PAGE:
Curves used to scrub the sparkle clean off Ford Mustangs, often leaving them bobbing and stumbling right in front of a bunch of wise-cracking Camaros.
Darn straight-line ‘Stangs, I would mutter red-faced. Where in the blankety-blank-blank is the handling – in the trunk?
That was before the concrete-clinging 2018 Mustang GT Level Two rumbled onto my driveway — easily the best-handling Mustang GT ever.
While Mustangs can’t boast of a long history of great handling, the Level Two closely follows a smoky path originally cut by the 2012 Boss 302 and further refined by the current neck-popping GT 350.
Hey, Ford can be slow to see the light – and the curves, but the automaker definitely put some shine into the dark-blue Level Two I had recently, an edgy, angry-looking coupe eager to rapidly transport you to your next bar-room brawl.
Nearly an inch lower than a conventional Mustang, the slinky Level Two crouched on huge, semi-slick 305/30 tires wrapped around sullen dark-gray 19-inch wheels.
Up front, a broad, blacked-out grille with a deep curb-scraping aerodynamic splitter beneath it was topped by a long, gently curving hood.
Though Ford eliminated the traditional Mustang side-scallop in 2015, the new ‘Stang wore deep character lines up high and low that resemble it.
Meanwhile, powerful shoulders over the rear fenders added muscle to the car’s ready-to-pounce stance, as did its sleek, sharply curved top.
Just in case you miss all those visual performance cues, big twin-tipped dual exhausts bristled from an aerodynamic tray in back.
I always approached the long-legged beast slowly, not wanting to spook it – or maybe get bitten.
Technically, my Level Two Mustang was a “Performance Package Level Two,” a $6,500 option on the GT that is well worth the expense if you enjoy occasional weekends at the track.
Like all Mustang GTs, the Level Two relied on the Coyote 5-liter V-8 for its considerable thrust, delivering 460 horsepower through a pretty sweet-shifting six-speed manual.
The 3,800-pound pony-car stays stuck to the road with extra bracing in its already-rigid platform, stiffer anti-sway bars, better brakes, special dampers and those meaty tires.
While the 5-liter engine lacks the overall torque of the Camaro’s 6.2-liter V-8, it compensates with a wilder 7,000-rpm high-end, howling to 60-mph in a fleet 4.3 seconds, according to Car and Driver.
Not that the snarling ‘Stang is sluggish. It leaps away from stops with a jungle-growl, feeling lively and quick even at low rpm, but as a high revver, it can feel soft if you demand a herd of horsepower in fifth or sixth gears.
More important considering its mission, the Mustang turned so crisply and flatly into corners — rotating through them in a blink – that it felt 1,000 pounds lighter.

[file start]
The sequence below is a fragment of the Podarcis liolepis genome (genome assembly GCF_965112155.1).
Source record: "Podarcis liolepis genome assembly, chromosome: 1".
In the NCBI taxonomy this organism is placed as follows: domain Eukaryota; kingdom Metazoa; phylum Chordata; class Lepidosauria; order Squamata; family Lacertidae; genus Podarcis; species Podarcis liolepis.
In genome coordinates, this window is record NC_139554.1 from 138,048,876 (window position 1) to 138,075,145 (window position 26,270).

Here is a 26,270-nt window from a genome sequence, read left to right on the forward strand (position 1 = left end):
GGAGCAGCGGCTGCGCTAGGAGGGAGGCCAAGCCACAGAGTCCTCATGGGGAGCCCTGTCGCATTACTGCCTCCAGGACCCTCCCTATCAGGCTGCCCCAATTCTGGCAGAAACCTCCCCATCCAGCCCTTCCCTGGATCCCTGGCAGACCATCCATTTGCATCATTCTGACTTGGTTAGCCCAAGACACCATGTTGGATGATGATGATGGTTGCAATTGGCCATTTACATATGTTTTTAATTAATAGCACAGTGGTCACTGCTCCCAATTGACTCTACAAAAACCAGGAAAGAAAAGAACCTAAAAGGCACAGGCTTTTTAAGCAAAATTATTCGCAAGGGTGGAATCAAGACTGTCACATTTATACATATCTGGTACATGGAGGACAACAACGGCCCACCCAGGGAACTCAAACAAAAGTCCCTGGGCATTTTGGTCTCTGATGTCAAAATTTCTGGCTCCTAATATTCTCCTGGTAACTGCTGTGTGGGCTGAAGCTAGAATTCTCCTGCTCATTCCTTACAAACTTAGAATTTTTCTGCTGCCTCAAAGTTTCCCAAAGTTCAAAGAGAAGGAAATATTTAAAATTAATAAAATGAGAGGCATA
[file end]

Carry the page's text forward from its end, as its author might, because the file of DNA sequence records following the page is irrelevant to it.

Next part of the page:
In fact, the Level Two can carve curves about as effectively as the more-exotic GT 350, which costs $10,000 more.
Moreover, the steering felt alive and directly attached to the front wheels – a rarity in a modern car.
Here’s the deal, kids: Some people will find the Level Two as difficult to live with as my icy ex – and that’s not even counting the overall 18 mpg fuel consumption.
It rides quite firmly, bouncing over big bumps with expensive-sounding thunks, and its semi-slick Michelin Sport Cup tires don’t look as if they would offer great winter grip or long-term wear.
Still, as a longtime Mustang guy, I think the Level Two is a reasonable $45,000 alternative to the much-more expensive GT 350 or Bullitt.
Keep that in mind when you climb behind the wheel of the Level Two. Though I still find the new interior attractive and functional, it looked pretty basic with its black-cloth Recaro sport-buckets.
Think of it as appropriately minimalist. A broad dashboard in semi-pliable black plastic, for example, offered twin hoods over the instrument panel and glove compartment.
Knobs, buttons and toggle-switches controlled all the audio and climate functions, while a prominent black-plastic console reminded me that I was in a Ford, not a Ferrari.
Likewise, the black plastic door panels mostly offered a little detailing and cloth inserts in the center.
The real luxury – believe it or not – was tucked into those cloth Recaro seats, which provided high, supportive bolsters, comfortable pleated centers and gray stitching on their edges.
Reserve the cramped, tight back seat for exes, in-laws and kids.
My asphalt-eating ‘Stang arrived with the Level Two Performance Package, comprised mostly of the tires, suspension pieces and a 3.73 rear axle ($6,500); and an “active” exhaust system that can be silenced or loudly set free ($895).
Look, I understand that the Level Two Mustang could be too much of a niche vehicle for most buyers. It might be even more than I would want to wrangle daily.
In this dreary techno-geek era with its over-emphasis on autonomous and electric vehicles, it’s kind of reassuring that Ford still builds something as loud and wonderfully gritty as the Level Two.